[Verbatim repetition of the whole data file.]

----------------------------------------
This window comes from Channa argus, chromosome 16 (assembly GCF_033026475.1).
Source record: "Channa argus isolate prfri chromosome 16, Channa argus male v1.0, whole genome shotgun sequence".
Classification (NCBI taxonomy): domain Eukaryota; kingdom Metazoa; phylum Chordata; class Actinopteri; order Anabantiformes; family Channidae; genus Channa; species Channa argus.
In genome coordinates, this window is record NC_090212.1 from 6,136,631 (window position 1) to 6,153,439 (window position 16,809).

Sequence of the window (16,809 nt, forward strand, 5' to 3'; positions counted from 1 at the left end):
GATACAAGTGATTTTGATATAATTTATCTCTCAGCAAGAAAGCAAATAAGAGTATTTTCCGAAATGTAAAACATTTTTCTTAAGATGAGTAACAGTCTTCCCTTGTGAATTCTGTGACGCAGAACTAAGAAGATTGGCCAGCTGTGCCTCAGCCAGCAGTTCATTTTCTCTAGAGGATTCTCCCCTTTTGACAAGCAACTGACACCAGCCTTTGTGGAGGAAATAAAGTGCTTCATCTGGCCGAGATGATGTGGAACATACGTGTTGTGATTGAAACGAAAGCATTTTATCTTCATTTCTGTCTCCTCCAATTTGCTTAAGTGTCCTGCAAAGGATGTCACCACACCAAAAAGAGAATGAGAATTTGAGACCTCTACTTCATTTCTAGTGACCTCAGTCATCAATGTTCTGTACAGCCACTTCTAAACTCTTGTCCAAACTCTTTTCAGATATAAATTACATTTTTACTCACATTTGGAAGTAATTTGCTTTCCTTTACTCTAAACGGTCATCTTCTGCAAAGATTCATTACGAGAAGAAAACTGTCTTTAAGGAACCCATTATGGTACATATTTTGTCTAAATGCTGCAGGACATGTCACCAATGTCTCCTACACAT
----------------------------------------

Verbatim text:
This window comes from Channa argus, chromosome 16 (assembly GCF_033026475.1).
Source record: "Channa argus isolate prfri chromosome 16, Channa argus male v1.0, whole genome shotgun sequence".
Classification (NCBI taxonomy): domain Eukaryota; kingdom Metazoa; phylum Chordata; class Actinopteri; order Anabantiformes; family Channidae; genus Channa; species Channa argus.
In genome coordinates, this window is record NC_090212.1 from 6,136,631 (window position 1) to 6,153,439 (window position 16,809).

Sequence of the window (16,809 nt, forward strand, 5' to 3'; positions counted from 1 at the left end):
GATACAAGTGATTTTGATATAATTTATCTCTCAGCAAGAAAGCAAATAAGAGTATTTTCCGAAATGTAAAACATTTTTCTTAAGATGAGTAACAGTCTTCCCTTGTGAATTCTGTGACGCAGAACTAAGAAGATTGGCCAGCTGTGCCTCAGCCAGCAGTTCATTTTCTCTAGAGGATTCTCCCCTTTTGACAAGCAACTGACACCAGCCTTTGTGGAGGAAATAAAGTGCTTCATCTGGCCGAGATGATGTGGAACATACGTGTTGTGATTGAAACGAAAGCATTTTATCTTCATTTCTGTCTCCTCCAATTTGCTTAAGTGTCCTGCAAAGGATGTCACCACACCAAAAAGAGAATGAGAATTTGAGACCTCTACTTCATTTCTAGTGACCTCAGTCATCAATGTTCTGTACAGCCACTTCTAAACTCTTGTCCAAACTCTTTTCAGATATAAATTACATTTTTACTCACATTTGGAAGTAATTTGCTTTCCTTTACTCTAAACGGTCATCTTCTGCAAAGATTCATTACGAGAAGAAAACTGTCTTTAAGGAACCCATTATGGTACATATTTTGTCTAAATGCTGCAGGACATGTCACCAATGTCTCCTACACAT